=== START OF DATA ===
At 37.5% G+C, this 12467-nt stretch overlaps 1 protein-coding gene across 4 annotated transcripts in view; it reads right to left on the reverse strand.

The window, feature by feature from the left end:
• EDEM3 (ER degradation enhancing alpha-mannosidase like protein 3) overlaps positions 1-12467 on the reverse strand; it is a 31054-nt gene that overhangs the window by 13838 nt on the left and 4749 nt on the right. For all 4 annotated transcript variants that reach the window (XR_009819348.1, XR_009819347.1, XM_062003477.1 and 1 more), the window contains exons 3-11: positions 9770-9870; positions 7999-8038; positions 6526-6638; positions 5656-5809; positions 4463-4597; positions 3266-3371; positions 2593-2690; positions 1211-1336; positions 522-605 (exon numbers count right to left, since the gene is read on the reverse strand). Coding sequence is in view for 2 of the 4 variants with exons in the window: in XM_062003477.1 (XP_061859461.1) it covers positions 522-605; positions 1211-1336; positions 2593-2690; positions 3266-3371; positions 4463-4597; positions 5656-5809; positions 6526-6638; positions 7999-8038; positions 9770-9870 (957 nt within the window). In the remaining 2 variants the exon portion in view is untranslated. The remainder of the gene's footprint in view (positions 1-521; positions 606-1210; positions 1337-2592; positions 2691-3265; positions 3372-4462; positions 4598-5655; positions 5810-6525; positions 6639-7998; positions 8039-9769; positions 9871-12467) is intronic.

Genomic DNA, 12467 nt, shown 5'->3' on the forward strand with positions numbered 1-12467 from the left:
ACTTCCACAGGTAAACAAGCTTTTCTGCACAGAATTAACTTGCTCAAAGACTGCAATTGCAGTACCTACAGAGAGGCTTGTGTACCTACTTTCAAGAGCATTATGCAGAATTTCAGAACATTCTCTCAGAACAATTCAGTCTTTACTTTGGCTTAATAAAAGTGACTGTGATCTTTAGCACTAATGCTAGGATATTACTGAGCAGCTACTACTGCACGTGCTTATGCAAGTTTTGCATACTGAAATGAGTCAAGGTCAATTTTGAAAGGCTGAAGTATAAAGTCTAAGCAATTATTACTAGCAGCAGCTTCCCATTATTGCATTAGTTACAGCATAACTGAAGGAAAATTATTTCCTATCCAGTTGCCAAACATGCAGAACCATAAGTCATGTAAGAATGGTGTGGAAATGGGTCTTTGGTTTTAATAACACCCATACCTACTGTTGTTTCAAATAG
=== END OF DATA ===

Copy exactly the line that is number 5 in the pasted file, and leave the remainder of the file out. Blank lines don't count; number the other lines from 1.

ACTTCCACAGGTAAACAAGCTTTTCTGCACAGAATTAACTTGCTCAAAGACTGCAATTGCAGTACCTACAGAGAGGCTTGTGTACCTACTTTCAAGAGCATTATGCAGAATTTCAGAACATTCTCTCAGAACAATTCAGTCTTTACTTTGGCTTAATAAAAGTGACTGTGATCTTTAGCACTAATGCTAGGATATTACTGAGCAGCTACTACTGCACGTGCTTATGCAAGTTTTGCATACTGAAATGAGTCAAGGTCAATTTTGAAAGGCTGAAGTATAAAGTCTAAGCAATTATTACTAGCAGCAGCTTCCCATTATTGCATTAGTTACAGCATAACTGAAGGAAAATTATTTCCTATCCAGTTGCCAAACATGCAGAACCATAAGTCATGTAAGAATGGTGTGGAAATGGGTCTTTGGTTTTAATAACACCCATACCTACTGTTGTTTCAAATAG